He and my mother grew up together in the same small town, so they always knew each other.  I think they fell in love at a young age.  Maybe it was because my father was so much fun to be around.  I know he adored my mother until his dying day.

While trying to enlist in the service during WWII, he discovered he was color blind. Consequently, he joined the CB’s (Construction Battalion) and spent the war building bridges and other structures for the Navy.

He learned a lot about construction during his tour, which served him well the rest of his life.  Psychologically he never adjusted to military life.  That old thing about not obeying rules, especially if they didn’t make sense, really got in his way.  He always had a bit of a rebel in him.

After the war he married, went to college and had three children. Those were lean years, but fun according to him.  He always had a funny story to tell about any period of his life.

And living in a mobile home with a family while working and going to school on the GI Bill must have been hysterically funny, because his memories of that time were amazing.  I think my mother remembered having three babies in three years in a small mobile home a little differently!

Daddy was always the epitome of what a father should be. He was smart.  He was witty. He was honest.  He was fair to a fault.  He loved me completely.   He could fix anything. He was a gentleman.

He made mundane things fun.  His sense humor was legendary.  He could make the grumpiest people laugh.  It was magical to watch him.

And he had a way with kids.   Strange children would just slowly come up to him and climb onto his lap.  No words were said.  The children would just snuggle into my dad’s embrace as if they knew him their whole life.  Even he was mystified as to why it happened.

I have such wonderful memories of my father helping me with school work, questioning young boyfriends, driving us all on vacations, trying to punish the three of us children while hiding his smile, teaching our dog tricks, making Halloween costumes and teaching me to drive.

My dad taught me many things but mostly how to treat other people well.  Respect your elders.  Help the needy.  Say please and thank you.  Treat everyone with kindness.  He seldom got angry and was more often forgiving.

I did see him get really frustrated with the recurring plumbing problems in one house we rented and he threw a mop down the stairs.  That was as angry as I ever saw him and really pretty funny now as I remember it.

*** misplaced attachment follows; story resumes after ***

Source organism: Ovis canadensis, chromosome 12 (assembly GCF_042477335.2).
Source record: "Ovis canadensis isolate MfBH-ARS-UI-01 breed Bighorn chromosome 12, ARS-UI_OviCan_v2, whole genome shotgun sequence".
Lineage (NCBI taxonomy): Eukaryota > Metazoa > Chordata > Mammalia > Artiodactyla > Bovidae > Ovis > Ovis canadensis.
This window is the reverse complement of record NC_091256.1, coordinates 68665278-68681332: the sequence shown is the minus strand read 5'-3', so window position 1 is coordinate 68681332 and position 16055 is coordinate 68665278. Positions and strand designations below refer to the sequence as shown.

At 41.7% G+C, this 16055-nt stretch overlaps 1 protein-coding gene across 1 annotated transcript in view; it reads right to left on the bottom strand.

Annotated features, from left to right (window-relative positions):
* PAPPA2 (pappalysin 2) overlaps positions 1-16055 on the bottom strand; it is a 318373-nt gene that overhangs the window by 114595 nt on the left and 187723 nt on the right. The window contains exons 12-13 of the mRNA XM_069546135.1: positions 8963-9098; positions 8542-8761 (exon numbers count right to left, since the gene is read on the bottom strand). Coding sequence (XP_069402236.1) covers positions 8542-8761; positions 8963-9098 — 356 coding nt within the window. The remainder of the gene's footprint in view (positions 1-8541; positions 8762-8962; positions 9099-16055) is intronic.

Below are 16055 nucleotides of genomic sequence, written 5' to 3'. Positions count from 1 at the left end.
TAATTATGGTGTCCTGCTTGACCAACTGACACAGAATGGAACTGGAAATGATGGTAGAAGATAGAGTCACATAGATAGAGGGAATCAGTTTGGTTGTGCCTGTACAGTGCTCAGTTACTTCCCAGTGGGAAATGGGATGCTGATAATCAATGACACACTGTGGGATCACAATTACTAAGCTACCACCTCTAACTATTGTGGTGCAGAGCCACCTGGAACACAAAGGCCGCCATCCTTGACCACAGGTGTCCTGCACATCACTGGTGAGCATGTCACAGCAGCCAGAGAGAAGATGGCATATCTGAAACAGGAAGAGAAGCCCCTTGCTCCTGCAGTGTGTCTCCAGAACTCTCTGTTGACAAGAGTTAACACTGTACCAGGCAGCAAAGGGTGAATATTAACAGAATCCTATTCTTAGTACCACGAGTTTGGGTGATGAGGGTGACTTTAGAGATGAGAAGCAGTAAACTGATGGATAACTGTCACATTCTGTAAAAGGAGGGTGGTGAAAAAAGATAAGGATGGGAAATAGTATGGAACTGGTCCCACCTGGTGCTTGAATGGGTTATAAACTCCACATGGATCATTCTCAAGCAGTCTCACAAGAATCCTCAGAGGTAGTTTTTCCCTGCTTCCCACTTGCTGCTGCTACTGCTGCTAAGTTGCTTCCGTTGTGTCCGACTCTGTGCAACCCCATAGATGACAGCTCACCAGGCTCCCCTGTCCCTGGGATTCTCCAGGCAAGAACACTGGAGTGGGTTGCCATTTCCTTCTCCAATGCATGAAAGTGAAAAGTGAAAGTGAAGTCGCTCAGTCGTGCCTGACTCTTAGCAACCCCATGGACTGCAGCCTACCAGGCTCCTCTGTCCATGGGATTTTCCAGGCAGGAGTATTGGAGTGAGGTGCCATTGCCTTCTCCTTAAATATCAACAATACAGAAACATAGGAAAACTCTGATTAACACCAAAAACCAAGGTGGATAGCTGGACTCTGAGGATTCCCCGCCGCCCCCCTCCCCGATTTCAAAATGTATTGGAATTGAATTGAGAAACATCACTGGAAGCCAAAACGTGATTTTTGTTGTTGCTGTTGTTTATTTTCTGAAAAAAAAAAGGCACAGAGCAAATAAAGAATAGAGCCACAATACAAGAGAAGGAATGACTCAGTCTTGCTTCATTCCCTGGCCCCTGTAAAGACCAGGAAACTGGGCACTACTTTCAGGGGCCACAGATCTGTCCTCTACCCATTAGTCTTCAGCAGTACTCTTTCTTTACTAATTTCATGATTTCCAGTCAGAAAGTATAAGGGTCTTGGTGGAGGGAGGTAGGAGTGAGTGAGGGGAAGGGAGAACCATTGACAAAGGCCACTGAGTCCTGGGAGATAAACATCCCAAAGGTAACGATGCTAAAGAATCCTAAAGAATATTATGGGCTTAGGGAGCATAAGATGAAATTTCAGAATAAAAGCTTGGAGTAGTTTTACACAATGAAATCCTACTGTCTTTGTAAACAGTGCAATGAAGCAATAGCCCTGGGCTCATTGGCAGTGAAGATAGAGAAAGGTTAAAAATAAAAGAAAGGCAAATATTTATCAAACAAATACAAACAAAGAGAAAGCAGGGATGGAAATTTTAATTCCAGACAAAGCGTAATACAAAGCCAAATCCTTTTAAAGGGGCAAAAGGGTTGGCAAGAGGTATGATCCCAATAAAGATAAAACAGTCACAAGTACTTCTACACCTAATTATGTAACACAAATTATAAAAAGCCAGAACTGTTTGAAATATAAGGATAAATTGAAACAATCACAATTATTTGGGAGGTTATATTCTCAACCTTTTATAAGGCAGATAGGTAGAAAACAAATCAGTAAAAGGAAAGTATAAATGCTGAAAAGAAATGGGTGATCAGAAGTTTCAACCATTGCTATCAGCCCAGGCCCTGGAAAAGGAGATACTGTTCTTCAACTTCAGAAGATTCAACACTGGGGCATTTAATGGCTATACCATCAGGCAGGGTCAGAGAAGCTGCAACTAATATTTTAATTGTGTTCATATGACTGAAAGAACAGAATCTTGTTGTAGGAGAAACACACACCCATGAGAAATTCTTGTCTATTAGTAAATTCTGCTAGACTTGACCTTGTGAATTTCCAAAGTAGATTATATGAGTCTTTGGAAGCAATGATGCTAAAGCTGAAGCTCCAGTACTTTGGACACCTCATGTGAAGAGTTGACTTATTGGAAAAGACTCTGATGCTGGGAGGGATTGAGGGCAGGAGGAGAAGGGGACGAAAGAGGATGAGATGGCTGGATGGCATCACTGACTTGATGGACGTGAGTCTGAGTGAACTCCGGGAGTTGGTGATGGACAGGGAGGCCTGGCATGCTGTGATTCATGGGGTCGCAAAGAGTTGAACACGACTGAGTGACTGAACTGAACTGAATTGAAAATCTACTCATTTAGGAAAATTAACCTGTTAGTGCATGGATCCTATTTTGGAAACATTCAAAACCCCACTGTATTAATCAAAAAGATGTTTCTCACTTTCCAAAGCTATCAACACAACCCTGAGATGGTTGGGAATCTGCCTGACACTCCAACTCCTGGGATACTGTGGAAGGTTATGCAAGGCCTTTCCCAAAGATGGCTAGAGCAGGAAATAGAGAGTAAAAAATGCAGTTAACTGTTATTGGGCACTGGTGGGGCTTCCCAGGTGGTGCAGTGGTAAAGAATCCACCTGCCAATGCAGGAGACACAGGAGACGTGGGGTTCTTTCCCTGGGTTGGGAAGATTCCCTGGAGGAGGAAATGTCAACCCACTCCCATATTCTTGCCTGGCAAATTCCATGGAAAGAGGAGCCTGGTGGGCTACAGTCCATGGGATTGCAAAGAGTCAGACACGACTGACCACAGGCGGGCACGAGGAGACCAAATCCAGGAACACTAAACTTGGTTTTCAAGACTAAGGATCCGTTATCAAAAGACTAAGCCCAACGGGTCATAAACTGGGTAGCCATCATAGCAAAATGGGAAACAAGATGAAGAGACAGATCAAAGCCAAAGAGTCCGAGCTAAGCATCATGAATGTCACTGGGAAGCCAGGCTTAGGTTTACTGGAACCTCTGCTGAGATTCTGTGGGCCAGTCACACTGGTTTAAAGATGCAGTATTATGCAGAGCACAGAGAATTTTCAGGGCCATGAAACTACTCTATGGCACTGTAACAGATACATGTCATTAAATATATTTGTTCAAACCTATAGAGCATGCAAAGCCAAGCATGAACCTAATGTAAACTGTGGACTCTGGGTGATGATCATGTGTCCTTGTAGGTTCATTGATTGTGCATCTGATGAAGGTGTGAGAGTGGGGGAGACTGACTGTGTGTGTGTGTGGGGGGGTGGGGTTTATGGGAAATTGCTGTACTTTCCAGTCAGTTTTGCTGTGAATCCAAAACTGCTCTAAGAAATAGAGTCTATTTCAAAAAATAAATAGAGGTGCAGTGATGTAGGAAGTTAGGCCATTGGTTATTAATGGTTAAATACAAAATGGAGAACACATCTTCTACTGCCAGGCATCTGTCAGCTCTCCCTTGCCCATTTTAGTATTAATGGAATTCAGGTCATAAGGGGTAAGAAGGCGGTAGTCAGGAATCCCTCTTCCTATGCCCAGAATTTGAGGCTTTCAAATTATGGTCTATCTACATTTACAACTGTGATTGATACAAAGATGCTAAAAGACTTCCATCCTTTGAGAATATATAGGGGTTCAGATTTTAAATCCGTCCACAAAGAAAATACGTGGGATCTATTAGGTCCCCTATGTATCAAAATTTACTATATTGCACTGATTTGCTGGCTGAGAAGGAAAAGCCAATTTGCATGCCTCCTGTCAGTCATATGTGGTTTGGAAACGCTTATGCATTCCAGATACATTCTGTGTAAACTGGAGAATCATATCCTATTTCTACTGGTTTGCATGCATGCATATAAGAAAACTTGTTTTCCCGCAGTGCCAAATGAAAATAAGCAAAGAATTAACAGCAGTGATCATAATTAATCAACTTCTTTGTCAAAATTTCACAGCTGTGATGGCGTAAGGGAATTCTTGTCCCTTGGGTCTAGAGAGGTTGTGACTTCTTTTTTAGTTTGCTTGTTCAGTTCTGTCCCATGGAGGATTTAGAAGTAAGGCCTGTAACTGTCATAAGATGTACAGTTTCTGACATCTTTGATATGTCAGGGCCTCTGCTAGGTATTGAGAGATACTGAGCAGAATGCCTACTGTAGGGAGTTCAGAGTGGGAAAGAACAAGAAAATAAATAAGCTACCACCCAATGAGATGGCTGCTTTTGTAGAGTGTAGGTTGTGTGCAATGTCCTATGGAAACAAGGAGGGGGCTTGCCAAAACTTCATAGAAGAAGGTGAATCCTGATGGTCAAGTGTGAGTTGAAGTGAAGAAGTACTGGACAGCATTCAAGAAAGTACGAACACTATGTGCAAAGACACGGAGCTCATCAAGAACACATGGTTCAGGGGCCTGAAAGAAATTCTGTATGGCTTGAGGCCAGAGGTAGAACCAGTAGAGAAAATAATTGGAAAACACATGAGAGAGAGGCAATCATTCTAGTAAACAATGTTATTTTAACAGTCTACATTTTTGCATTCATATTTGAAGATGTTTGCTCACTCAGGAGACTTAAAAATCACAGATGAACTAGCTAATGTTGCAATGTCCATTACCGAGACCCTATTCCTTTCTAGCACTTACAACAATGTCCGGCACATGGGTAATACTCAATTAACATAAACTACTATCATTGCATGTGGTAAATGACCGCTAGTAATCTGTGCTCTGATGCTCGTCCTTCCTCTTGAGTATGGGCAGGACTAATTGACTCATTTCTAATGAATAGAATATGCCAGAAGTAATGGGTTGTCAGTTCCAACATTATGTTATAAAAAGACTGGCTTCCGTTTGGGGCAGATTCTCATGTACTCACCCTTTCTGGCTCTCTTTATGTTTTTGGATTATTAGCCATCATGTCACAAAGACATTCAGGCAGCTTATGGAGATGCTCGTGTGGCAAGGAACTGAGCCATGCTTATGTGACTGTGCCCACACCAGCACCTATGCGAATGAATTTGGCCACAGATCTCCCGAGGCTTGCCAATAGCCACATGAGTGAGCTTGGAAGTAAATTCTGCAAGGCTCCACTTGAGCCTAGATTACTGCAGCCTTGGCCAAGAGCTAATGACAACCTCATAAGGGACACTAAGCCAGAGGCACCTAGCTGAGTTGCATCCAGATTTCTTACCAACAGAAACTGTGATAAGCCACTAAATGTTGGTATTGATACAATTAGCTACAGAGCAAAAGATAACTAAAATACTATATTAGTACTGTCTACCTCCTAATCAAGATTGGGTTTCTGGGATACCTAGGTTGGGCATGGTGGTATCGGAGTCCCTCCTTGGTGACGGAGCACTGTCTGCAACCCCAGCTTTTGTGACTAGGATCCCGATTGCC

He wasn’t a perfect man but he was so perfect for me.  He died with dignity and grace after a long full life.  He left behind a wonderful legacy, to the following generations, of a great human being.

He was my Daddy my whole life.

Becoming A Granny

I was recently talking to Mac about the day he was born. Every time I told him an interesting fact about his birth day, he answered, “I don’t remember that.” (He’s 14 remember. Enough said!)

All that remembering got me thinking about the significance of that day – the day I became a Granny. Another Grandmother was born that day too – Carol, Mac’s other Granny or Grams, as she is called. Grams and I have talked about that special day and agree it is a day we will never forget for many reasons.

First, it’s the  day I became a Grandmother. Sounds simple but is quite profound. To see your daughter become a mother is quite an emotional, touching moment. Certainly more overwhelming than I was expecting or was prepared for.

I laughed, I cried, I applauded, I whispered, I hugged everyone and I fell in love with a new baby boy. What a feeling it is to instantly know you love someone completely, overwhelmingly, with all your heart. Except for my children, I can’t think of another relationship that begins so intensely and so immediately. And then lasts for a lifetime!

I knew at that first moment that this precious boy could have whatever I had, share anything of mine he needed and claim any of my resources that were necessary for him to succeed. If required, I would give my life for his. I knew that and I told him so, on his first day of life.

Mac brought a kind of joy that I had never felt before. It was different than the glow of childbirth. Not better or brighter but certainly as life changing and character altering. He filled a spot in my heart that could not have been filled by anyone but him. I couldn’t have been happier or more blessed.

I also became aware of my responsibilities as a Granny. I suddenly had a new job in the family – that of Grandmother, elder woman, Mother of Mac’s Mother. My new title was a bit sobering in the midst off such great happiness.

My mind was full of all the plans I had for being the world’s best Granny. I would be funny. I would be supportive and say yes as often as possible. I would learn sign language. I would encourage Mac to be kind, generous and fair. I would provide music. I would smock outfits for him. I would teach him games. I would take him outside. I would read to him. I would take him camping. I would teach him to swim and ride bike. I would write him letters. I would kiss him hello and goodbye, every time!

Hard to believe all this happened in an instant. But it was a very special moment of a very special day that I never want to forget.